A New Cloud Has Appeared on the Horizon: Oracle Public Cloud
Oracle Public Cloud offers two solutions: SaaS, including Fusion CRM, Fusion HCM, and Social Network, and PaaS, including Java and Database services.
A year ago, Oracle announced Exalogic Elastic Cloud, an appliance for building a private cloud running Java and non-Java applications inside Oracle Linux or Solaris 11 on top of Oracle VM. Larry Ellison, CEO, announced during his keynote at OpenWorld 2011 a new cloud offering: Oracle Public Cloud, “a suite of Oracle applications, middleware and database offerings delivered in a self-service, subscription-based, elastically scalable, reliable, highly available, and secure manner.” Oracle provides hosting, management and software updates similarly to what other clouds do.
Oracle Cloud is powered by Exadata - an appliance similar to Exalogic but running Database 11g - and Exalogic having two core software components: WebLogic and Database 11g. The stack used by Oracle Cloud is depicted in the following graphic:
Oracle Public Cloud offers 2 types of services:
- Application Services (SaaS), offering the possibility to run the following suites of applications in the cloud: Oracle Fusion CRM, Oracle Fusion HCM, Oracle Social Network. These services are targeted to end users interested in running Oracle and related 3rd party apps in the cloud rather then on their own servers.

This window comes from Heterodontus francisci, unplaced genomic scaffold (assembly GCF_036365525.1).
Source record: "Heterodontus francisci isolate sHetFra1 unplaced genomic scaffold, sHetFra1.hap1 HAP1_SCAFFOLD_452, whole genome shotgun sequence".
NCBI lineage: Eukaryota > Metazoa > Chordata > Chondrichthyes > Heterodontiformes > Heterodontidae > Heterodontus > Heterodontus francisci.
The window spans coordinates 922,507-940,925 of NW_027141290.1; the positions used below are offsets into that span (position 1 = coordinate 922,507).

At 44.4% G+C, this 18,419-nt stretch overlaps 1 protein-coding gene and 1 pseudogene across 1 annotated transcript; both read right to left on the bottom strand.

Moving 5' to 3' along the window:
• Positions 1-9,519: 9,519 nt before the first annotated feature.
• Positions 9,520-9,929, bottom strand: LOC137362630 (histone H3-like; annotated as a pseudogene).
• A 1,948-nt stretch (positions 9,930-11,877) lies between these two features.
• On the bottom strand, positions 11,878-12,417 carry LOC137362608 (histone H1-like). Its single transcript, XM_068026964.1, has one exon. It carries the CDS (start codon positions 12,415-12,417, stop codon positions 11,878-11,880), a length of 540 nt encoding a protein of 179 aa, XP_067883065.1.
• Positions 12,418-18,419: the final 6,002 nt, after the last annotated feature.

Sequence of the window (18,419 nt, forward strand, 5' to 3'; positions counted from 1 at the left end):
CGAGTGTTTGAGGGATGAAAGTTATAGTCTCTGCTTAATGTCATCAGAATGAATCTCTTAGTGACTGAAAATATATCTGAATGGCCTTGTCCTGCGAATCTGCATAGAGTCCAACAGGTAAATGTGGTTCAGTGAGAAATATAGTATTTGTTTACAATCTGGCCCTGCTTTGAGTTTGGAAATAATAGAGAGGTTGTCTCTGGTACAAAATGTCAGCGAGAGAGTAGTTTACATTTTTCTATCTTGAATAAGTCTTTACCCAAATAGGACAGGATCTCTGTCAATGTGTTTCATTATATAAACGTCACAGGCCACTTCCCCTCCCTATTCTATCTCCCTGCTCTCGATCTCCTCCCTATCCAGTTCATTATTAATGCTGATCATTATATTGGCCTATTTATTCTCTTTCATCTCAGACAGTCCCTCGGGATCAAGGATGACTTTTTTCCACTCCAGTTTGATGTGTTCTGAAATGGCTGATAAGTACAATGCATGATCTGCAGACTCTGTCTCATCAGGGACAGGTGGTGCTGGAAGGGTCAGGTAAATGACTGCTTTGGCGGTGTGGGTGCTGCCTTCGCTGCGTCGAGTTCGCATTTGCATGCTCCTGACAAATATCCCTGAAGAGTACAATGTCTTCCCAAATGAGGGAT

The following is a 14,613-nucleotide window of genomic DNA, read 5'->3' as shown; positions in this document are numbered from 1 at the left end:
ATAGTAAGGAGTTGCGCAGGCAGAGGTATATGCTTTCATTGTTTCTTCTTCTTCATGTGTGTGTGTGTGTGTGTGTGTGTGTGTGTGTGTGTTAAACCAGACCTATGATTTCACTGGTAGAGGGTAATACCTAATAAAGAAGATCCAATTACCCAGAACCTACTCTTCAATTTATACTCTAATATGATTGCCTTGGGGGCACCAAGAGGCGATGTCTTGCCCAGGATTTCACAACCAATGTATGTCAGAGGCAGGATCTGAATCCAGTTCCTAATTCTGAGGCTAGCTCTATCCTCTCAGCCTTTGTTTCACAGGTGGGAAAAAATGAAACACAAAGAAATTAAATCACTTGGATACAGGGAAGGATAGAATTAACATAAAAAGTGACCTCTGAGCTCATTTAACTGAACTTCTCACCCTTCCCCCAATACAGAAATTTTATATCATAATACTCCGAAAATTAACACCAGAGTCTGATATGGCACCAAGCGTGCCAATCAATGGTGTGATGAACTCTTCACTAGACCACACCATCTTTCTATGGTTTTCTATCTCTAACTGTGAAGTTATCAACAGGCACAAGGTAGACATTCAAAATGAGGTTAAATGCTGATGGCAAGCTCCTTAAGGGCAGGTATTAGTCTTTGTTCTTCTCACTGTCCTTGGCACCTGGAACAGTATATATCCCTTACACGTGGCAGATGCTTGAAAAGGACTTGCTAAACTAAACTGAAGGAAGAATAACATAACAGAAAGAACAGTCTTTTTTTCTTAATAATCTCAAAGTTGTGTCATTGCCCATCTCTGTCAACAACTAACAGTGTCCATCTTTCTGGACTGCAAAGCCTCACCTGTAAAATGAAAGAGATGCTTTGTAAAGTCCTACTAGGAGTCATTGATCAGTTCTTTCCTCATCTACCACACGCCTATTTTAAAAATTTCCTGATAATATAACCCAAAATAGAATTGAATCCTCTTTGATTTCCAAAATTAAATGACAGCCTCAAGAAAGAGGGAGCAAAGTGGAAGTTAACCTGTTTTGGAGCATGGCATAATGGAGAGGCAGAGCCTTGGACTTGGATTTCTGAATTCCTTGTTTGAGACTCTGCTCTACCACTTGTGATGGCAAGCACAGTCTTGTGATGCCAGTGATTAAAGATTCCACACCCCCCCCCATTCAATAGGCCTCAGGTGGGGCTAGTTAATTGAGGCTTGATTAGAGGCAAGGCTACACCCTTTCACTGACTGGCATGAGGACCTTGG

- Platform Services (PaaS),
- Java: WebLogic Server 11g with support for JDeveloper, Eclipse and NetBeans. Services can be monitored via a RESTful interface. Supports Oracle Application Development Framework (ADF), and 3rd party frameworks such as Spring, Hibernate, EclipseLink.
- APEX: Database 11g accessible directly from cloud services via Oracle Application Express (APEX), from a Java Cloud via JDBC or remotely via a RESTful interface. Supports SQL and PL/SQL. The architecture of this service is shown below.
Currently, only Fusion CRM and HCM are available, Oracle promising that the other services will be available soon. These services are available globally but Oracle has datacenters only in USA, planning to build such centers on other continents (EMEA and APAC) if there is enough customer request.
Oracle assures companies that they won’t try to lock them into their cloud, customers having the option to move their applications to other clouds or on premises at any time.
One different aspect from other offerings is that customers will pay a monthly fee rather than pay per CPU usage or hour. But there is no license needed for using Oracle applications, any product license being included in the fee. These fees are undisclosed so far.
Oracle Cloud services offer triple mirrored storage and offsite tape backup. Also, they support single sign-on and are secured with WS-Security 1.0 and 1.1, and applications are scanned for viruses before running in the cloud.
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